The Hemophilia work as been updated in adult mice and the percentage of correction is up to 30%! This is an amazing result and a big improvement from the neonatal mice. Hopefully we are getting close to the IND.
 Correction of Hemophilia B Phenotype Following ZFN Mediated Genome Editing in Adult Mice
Rajiv Sharma, Xavier M. Anguela, Yannick Doyon, Sunnie Y. Wong, Hojun Li, Virginia Haurigot, Anand Bhagwat, Robert J. Davidson, Shangzhen Zhou, Philip D. Gregory, Michael C. Holmes, Katherine A. High. Hematology, Children's Hospital of Philadelphia, Philadelphia, PA; Sangamo Biosciences Inc., Richmond, CA; Howard Hughes Medical Institute, The Children's Hospital of Philadelphia, Philadelphia, PA
Genome editing can direct stable long-term expression of a transgene product while preserving endogenous regulation. We have recently reported that persistent and clinically meaningful levels of genome editing can be achieved through AAV-mediated delivery of zinc finger nucleases (ZFNs) and a donor template in neonatal mice (Li et al., Nature 2011). To expand the potential therapeutic applicability of this approach, we sought to investigate whether treatment of adult mice results in targeted genome modification. Tail vein injection of the AAV-ZFN and AAV-Donor, containing a promoterless wild type human factor IX (hF.IX) insert flanked by arms of homology to the target site, into adult (8 week old) mice resulted in stable (>30wk) mean circulating hF.IX levels of ∼30% of normal, a substantial increase over the levels we observed in neonatal mice (3-7% of normal), whereas control mice receiving ZFN alone or AAV-Luciferase + AAV-Donor exhibited only background levels of expression. Importantly, mice lacking the defective human factor IX gene averaged less than 100 ng/mL after receiving AAV-ZFN and AAV-Donor, consistent with hF.IX expression being derived from on-target genome editing. Liver regeneration following 2/3 partial hepatectomy, which is known to substantially reduce expression from non-integrated AAV genomes, had no significant impact on hF.IX expression compared to non-hepatectomized mice. Together, these data suggest that the hF.IX expression in ZFN + Donor treated mice is predominantly a result of stable correction at the intended genomic target site. PCR analysis of genomic DNA from livers of treated mice revealed evidence of targeted gene addition of the corrected donor template by both homology directed repair and non-homologous end-joining at the ZFN target locus. Finally, to assess whether these levels of genome editing are sufficient to normalize the prolonged clotting times characteristic of hemophilic mice, we treated HB mice containing a copy of the defective human F.IX locus. Mice receiving both the ZFN and Donor vectors expressed levels of hF.IX in the range of 30% of normal. Activated partial thromboplastin time, a measurement of clot formation, was corrected to wild-type levels, from a mean of 63 seconds before treatment to 39 seconds at 2 weeks post delivery. In summary, our data suggest that highly efficient genome editing by both homology dependent and independent mechanisms is achieved following AAV mediated ZFN and donor delivery in adult mice. Further, this ZFN-driven genome editing results in substantial levels of circulating hF.IX and a normalization of clotting times in a mouse model of Hemophilia B.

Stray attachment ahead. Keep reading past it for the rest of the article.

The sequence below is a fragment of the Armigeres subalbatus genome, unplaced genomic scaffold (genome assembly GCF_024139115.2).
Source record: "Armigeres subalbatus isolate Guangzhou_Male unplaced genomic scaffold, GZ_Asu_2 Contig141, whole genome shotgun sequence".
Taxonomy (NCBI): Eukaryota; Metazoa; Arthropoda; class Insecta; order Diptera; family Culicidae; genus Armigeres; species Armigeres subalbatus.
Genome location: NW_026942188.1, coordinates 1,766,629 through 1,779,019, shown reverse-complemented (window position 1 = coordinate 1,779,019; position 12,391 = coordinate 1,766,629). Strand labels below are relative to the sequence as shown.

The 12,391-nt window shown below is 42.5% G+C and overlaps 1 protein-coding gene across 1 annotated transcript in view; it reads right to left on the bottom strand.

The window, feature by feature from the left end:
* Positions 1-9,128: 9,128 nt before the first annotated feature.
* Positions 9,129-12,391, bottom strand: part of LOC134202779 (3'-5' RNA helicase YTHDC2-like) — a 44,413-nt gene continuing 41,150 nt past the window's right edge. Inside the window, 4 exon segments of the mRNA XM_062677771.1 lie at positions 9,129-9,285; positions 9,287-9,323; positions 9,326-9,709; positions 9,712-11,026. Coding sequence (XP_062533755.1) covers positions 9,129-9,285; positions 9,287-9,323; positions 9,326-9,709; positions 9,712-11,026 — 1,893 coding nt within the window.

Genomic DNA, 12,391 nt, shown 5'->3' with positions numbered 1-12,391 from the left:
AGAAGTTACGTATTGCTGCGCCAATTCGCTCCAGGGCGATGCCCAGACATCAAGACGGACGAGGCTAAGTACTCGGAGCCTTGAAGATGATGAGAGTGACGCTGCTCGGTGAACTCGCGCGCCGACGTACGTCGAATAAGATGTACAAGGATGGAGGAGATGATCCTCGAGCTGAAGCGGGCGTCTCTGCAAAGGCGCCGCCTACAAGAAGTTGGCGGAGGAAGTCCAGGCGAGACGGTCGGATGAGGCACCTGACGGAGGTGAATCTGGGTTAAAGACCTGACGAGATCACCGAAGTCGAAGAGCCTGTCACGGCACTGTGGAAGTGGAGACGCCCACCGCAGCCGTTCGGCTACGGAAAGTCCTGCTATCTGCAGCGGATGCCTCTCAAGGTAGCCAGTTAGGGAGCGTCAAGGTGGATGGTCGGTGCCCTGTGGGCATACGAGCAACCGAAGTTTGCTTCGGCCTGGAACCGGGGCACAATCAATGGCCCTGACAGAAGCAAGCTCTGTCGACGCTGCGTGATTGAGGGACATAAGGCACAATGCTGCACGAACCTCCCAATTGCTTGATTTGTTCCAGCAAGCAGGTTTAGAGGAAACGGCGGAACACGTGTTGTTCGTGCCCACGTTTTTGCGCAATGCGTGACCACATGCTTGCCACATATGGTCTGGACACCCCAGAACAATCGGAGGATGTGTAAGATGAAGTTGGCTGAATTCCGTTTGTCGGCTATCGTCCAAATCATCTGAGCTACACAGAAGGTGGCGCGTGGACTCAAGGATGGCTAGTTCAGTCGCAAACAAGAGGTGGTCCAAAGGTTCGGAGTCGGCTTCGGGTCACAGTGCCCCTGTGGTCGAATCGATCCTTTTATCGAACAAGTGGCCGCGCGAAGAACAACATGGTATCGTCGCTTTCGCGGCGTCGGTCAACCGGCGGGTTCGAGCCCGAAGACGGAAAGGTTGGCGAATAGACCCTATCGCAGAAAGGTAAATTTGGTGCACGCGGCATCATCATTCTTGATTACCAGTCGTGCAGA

Keywords: Gene Correction/Modification; Zinc-finger nucleases; Hemophilia
Date: Thursday, May 17, 2012
Session Info: Simultaneous Oral Abstract Sessions: DNA Vector Development and Gene Targeting (1:15 PM-3:15 PM)
Presentation Time: 1:15 pm
Room: 201 C